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THE POPULAR SCIENCE MONTHLY.

same way. In 1844 Messrs. Turrel and Freycinet saw the Atlantic Ocean, off the coast of Portugal, of a deep-red color, owing to the presence of a microscopic plant of the genus Protococcus (P. Atlanticus). This color was diffused over an area of no less than five square miles. M. Montagne, who has described the alga which produced this

Fig. 3. Fig. 4.
PSM V04 D216 Monas dunalii.jpg
Monas Dunalii magnified.a. Very young individuals, colorless. b. Individuals not yet full grown, colored green c. Adults very deep red. d. Adults of lighter red. Monas Dunalii,dead, and of globular shape.

phenomenon, closes his memoir in these words: "When we reflect that, in order to cover one square millimetre (0.03937 inch), we must have 40,000 individuals of this microscopic alga, we are filled with amazement on comparing the immensity of such a phenomenon with the minuteness of the cause which produces it."

As for the waters of the Red Sea, the periodic reddening which distinguishes them is caused by the presence of a confervoid alga which naturalists have called Trichodesmium erythrœmum. Finally, Pallas tells of a lake in Russia, called Malinovoé-Ozéro, or Raspberry Lake, because its briny water and the salt made from it are red, and have the odor of violets.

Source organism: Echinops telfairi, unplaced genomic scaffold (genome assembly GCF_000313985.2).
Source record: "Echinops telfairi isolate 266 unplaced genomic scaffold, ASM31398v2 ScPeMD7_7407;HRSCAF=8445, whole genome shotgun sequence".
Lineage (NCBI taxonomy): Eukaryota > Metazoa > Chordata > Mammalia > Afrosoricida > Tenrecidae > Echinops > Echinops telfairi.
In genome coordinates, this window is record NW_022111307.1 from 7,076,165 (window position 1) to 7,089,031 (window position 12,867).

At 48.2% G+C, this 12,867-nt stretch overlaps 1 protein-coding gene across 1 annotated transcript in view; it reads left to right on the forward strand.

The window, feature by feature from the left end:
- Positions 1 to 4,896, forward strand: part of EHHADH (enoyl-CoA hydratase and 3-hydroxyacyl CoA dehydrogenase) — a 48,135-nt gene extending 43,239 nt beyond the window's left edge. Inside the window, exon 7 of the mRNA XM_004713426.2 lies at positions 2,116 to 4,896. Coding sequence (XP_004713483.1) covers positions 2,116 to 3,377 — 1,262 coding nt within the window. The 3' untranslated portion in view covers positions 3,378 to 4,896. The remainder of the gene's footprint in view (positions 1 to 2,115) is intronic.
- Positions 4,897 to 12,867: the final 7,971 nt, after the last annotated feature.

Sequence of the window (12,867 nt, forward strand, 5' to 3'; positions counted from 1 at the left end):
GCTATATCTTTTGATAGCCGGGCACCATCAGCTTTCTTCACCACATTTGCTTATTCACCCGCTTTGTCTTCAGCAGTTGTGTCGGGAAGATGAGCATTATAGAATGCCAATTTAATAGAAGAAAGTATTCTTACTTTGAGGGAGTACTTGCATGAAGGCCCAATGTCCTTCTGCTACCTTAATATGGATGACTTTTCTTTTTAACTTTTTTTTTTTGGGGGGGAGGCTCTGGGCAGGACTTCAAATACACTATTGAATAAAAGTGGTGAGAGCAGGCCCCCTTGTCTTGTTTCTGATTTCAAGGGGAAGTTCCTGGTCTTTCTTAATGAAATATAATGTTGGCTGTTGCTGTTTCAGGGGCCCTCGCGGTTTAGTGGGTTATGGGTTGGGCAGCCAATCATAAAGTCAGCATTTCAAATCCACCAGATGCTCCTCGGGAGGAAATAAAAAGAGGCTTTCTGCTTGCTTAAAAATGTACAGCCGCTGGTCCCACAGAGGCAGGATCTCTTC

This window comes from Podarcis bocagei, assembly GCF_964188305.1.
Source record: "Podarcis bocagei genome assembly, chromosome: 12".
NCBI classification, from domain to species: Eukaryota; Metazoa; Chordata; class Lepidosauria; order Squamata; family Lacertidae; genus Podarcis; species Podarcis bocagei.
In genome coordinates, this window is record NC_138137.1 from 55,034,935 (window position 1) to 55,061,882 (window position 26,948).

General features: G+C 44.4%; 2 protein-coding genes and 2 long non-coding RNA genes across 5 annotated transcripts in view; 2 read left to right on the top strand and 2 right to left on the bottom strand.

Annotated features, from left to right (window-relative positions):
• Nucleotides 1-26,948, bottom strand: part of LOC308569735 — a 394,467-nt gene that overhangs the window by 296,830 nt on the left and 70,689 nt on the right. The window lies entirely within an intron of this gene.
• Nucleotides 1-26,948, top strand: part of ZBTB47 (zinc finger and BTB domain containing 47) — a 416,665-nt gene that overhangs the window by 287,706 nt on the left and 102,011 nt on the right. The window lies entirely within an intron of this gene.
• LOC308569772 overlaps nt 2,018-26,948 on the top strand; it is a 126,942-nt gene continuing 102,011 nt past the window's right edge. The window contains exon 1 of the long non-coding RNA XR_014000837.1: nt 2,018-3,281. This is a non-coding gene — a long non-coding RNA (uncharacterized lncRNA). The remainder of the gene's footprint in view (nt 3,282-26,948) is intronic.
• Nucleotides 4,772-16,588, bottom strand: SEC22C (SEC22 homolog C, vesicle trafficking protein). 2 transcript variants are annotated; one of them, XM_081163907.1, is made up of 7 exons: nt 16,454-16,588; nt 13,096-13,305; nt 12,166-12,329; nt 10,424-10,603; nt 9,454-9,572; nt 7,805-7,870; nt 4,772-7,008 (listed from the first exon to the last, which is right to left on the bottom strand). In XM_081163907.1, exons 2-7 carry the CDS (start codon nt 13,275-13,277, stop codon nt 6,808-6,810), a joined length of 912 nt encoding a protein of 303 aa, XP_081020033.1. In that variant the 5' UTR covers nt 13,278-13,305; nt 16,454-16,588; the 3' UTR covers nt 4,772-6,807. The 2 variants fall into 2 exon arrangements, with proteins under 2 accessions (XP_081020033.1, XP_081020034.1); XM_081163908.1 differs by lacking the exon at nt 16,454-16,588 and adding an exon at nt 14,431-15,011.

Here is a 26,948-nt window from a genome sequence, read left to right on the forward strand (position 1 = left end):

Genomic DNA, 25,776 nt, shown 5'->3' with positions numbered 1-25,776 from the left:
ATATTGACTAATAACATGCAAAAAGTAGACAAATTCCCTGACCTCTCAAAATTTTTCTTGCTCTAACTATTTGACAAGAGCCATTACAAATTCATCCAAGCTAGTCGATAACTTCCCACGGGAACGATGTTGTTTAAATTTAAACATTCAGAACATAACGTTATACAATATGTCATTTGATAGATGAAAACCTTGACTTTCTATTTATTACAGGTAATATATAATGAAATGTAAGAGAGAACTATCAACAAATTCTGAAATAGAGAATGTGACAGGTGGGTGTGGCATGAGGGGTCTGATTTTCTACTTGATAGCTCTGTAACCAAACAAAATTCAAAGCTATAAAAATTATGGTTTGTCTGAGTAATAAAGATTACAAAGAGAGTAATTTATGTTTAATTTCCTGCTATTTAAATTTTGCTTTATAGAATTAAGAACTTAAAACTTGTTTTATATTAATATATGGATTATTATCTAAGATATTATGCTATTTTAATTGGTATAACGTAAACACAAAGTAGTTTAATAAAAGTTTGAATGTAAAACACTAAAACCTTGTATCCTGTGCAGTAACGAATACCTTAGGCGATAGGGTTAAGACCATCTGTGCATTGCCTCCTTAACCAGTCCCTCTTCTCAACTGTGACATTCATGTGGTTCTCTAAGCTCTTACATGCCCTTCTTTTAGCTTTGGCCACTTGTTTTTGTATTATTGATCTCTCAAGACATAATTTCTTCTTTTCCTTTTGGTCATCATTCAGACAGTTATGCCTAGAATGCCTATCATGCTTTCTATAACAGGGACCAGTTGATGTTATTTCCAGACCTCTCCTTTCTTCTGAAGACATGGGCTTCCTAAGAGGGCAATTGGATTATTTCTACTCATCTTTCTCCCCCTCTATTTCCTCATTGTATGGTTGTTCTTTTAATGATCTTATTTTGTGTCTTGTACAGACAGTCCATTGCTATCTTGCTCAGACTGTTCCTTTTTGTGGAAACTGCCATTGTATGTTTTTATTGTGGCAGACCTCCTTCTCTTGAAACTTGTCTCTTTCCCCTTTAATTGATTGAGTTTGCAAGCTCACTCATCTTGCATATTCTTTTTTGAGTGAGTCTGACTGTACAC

The coloration of the Mediterranean salt-marshes, a phenomenon long known to the salt-makers of Languedoc, but first studied by savants in 1836, and by me in 1839, has also been explained in various ways more or less near the truth. Messrs. Audouin, Dumas, and Payen, of the Institute, have attributed it to the Artemia salinia, a minute branchiopod crustacean, which in fact swarms in the partennements,[1] where the saltness of the water is far below the degree of saturation requisite for the precipitation of salt crystals, but is of much rarer occurrence where the water, being very highly concentrated, assumes at times a blood-red color. Messrs. A. de Saint-Hilaire and Turpin have supposed the real cause of this strange coloration to be certain microscopic plants, of very simple organization, which they call Protococcus sanguineus and Hœmmatococcus kermesinus. This, too, was the opinion of M. F. Dunal, who had studied the rubefaction of

  1. The sauniers (salt-makers) of Languedoc give the names of tables, partennements, and pièces maîtresses to the various compartments into which the sea-water is passed as it arrives at different degrees of salinity.